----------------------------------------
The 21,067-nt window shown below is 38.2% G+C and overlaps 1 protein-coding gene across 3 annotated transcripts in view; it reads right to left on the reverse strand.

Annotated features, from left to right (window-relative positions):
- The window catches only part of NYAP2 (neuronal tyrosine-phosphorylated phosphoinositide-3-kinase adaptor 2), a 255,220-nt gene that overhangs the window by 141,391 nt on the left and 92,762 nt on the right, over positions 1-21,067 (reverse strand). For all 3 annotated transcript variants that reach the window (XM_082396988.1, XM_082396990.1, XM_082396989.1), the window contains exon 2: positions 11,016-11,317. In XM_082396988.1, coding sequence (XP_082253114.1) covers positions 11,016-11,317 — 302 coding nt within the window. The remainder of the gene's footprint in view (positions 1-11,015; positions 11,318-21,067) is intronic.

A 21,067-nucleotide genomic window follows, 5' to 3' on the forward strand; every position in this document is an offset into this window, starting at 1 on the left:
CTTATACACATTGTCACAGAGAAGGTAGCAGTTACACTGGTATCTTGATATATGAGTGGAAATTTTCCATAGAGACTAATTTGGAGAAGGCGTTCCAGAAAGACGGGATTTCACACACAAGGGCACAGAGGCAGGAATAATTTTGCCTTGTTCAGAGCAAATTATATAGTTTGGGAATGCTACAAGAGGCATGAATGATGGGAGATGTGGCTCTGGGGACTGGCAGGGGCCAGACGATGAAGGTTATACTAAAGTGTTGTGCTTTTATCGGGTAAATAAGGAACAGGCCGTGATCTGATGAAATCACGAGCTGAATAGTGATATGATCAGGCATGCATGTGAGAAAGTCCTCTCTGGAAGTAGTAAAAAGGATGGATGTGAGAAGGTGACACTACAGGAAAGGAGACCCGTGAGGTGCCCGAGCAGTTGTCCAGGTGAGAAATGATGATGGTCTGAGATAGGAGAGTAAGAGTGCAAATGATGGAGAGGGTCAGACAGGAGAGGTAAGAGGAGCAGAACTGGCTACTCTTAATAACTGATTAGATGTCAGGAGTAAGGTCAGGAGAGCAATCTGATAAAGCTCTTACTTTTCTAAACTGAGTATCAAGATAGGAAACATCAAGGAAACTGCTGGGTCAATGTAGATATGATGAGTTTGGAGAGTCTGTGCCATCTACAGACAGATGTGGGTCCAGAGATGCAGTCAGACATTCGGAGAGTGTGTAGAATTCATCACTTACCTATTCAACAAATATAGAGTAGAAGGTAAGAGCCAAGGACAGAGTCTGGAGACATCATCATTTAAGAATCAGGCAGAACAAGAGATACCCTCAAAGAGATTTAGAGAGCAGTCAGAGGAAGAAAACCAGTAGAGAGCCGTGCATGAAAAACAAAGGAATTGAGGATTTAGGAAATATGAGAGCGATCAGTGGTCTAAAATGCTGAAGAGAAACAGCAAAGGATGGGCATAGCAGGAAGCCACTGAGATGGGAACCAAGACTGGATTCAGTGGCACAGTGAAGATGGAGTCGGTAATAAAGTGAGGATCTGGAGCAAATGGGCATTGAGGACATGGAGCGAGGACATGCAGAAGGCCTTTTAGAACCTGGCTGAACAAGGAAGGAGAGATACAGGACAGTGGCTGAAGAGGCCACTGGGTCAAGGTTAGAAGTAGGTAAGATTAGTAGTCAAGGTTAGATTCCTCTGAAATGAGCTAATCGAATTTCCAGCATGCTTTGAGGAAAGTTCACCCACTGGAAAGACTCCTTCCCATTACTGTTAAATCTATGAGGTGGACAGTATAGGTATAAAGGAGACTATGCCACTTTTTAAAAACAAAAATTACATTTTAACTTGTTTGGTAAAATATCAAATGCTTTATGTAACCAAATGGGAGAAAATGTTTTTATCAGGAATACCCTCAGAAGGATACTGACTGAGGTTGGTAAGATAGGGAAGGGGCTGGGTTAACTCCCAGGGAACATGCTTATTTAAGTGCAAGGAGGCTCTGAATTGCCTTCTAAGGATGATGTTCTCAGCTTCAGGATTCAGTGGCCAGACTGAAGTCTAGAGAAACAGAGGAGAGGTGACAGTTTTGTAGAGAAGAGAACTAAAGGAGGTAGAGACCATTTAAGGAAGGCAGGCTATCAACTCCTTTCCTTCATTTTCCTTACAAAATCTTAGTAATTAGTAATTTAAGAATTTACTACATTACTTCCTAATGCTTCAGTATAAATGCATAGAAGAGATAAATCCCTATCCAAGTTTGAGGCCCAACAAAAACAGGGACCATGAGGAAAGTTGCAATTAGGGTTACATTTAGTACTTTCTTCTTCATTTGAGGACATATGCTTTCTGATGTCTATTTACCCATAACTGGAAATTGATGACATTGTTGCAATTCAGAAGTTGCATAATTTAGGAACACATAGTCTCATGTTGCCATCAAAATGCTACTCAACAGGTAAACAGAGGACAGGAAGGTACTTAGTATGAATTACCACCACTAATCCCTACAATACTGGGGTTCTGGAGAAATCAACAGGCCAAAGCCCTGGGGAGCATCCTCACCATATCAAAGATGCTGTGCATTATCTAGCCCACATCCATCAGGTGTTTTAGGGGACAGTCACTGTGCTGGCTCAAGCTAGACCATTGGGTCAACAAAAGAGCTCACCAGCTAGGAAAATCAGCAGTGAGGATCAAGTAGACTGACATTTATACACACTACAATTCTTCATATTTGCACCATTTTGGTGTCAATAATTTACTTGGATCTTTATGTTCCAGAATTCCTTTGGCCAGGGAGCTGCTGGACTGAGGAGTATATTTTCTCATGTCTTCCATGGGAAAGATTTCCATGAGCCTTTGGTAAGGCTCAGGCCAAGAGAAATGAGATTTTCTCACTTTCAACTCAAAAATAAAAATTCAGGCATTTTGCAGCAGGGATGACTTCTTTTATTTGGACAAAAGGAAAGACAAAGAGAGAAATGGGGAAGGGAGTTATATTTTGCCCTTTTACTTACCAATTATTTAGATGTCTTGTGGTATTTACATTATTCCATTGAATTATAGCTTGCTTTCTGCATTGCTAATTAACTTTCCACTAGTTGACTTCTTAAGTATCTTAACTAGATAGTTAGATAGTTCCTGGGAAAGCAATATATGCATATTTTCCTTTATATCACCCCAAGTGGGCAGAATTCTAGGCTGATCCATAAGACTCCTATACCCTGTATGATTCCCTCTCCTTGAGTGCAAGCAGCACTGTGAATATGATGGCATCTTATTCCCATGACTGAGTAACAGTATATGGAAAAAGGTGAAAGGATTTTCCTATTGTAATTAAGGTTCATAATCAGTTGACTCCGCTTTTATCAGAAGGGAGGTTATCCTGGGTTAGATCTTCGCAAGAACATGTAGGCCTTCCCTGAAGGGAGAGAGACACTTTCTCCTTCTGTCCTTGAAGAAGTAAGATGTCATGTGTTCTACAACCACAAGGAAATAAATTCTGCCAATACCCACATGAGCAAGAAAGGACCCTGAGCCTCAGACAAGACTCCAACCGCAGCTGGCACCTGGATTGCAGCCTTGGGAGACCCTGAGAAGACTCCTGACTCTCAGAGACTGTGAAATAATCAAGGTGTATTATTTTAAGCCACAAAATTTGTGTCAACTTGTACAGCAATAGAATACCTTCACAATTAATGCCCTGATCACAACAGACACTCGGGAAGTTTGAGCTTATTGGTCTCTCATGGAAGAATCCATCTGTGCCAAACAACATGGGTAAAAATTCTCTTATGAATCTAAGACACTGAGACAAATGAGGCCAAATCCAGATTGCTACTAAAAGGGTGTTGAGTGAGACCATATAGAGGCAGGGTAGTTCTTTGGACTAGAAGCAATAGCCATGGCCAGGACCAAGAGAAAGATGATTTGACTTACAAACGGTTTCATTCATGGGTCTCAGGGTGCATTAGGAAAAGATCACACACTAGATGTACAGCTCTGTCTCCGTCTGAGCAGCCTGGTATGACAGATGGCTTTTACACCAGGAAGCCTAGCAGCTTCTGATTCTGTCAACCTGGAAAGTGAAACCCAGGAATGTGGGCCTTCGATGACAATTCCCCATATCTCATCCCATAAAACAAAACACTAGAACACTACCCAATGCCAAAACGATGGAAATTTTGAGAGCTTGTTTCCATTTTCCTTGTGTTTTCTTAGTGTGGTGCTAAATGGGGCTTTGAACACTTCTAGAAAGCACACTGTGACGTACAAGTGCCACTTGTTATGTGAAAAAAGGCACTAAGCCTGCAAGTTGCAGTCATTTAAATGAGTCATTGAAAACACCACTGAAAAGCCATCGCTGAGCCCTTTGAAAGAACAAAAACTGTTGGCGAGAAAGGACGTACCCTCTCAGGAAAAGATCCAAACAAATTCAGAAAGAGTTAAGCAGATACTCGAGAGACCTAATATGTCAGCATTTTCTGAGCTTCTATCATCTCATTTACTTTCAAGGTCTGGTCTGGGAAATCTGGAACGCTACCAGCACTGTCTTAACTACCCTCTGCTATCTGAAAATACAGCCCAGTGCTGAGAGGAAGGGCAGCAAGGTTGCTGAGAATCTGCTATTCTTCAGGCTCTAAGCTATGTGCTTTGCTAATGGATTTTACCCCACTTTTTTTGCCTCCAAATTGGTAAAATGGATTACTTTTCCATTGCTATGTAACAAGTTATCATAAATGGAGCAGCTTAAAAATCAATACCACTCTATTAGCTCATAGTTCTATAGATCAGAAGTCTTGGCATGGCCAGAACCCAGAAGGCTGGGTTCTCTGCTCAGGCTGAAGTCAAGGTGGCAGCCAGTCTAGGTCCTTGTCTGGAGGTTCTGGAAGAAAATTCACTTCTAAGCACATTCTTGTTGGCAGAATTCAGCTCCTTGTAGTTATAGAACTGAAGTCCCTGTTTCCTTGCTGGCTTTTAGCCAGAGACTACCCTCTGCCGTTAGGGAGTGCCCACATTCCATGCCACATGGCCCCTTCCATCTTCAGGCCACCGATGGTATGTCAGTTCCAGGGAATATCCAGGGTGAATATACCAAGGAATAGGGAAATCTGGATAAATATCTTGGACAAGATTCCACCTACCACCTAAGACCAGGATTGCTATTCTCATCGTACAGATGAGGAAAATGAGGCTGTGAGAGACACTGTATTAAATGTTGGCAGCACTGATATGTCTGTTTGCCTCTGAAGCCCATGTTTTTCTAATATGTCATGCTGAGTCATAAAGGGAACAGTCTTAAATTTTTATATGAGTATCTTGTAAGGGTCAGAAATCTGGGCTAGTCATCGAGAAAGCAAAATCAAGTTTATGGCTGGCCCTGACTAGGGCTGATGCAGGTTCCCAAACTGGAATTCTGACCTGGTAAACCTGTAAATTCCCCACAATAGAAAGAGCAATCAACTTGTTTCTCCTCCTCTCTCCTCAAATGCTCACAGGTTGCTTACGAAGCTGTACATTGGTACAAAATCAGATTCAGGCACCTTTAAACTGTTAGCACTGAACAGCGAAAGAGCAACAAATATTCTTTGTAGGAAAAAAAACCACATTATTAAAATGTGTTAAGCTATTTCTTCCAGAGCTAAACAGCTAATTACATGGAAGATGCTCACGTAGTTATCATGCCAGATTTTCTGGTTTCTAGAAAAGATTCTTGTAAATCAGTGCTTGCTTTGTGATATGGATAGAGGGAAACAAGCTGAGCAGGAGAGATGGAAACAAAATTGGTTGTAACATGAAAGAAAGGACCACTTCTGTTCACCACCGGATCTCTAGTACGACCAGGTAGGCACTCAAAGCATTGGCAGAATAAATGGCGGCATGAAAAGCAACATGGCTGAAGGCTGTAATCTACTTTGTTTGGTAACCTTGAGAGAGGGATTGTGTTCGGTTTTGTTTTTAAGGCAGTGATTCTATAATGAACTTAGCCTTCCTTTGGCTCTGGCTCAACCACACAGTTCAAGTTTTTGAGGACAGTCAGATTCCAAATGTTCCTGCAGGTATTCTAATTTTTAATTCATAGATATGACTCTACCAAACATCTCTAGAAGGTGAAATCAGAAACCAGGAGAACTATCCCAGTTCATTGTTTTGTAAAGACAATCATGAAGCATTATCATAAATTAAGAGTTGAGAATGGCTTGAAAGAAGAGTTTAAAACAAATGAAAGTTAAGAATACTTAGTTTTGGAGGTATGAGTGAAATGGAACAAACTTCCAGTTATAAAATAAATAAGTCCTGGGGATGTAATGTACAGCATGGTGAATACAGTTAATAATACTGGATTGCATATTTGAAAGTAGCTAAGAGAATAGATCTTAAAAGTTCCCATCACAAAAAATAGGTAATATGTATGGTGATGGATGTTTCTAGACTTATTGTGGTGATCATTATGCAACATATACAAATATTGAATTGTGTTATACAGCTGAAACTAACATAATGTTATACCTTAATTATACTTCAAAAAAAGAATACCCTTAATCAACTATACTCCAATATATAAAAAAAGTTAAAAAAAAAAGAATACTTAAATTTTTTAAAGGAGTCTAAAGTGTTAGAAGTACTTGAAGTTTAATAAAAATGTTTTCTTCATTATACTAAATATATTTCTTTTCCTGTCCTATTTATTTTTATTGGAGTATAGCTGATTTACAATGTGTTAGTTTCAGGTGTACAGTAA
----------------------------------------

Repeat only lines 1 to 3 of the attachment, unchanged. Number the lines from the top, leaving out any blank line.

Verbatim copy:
The 21,067-nt window shown below is 38.2% G+C and overlaps 1 protein-coding gene across 3 annotated transcripts in view; it reads right to left on the reverse strand.

Annotated features, from left to right (window-relative positions):
- The window catches only part of NYAP2 (neuronal tyrosine-phosphorylated phosphoinositide-3-kinase adaptor 2), a 255,220-nt gene that overhangs the window by 141,391 nt on the left and 92,762 nt on the right, over positions 1-21,067 (reverse strand). For all 3 annotated transcript variants that reach the window (XM_082396988.1, XM_082396990.1, XM_082396989.1), the window contains exon 2: positions 11,016-11,317. In XM_082396988.1, coding sequence (XP_082253114.1) covers positions 11,016-11,317 — 302 coding nt within the window. The remainder of the gene's footprint in view (positions 1-11,015; positions 11,318-21,067) is intronic.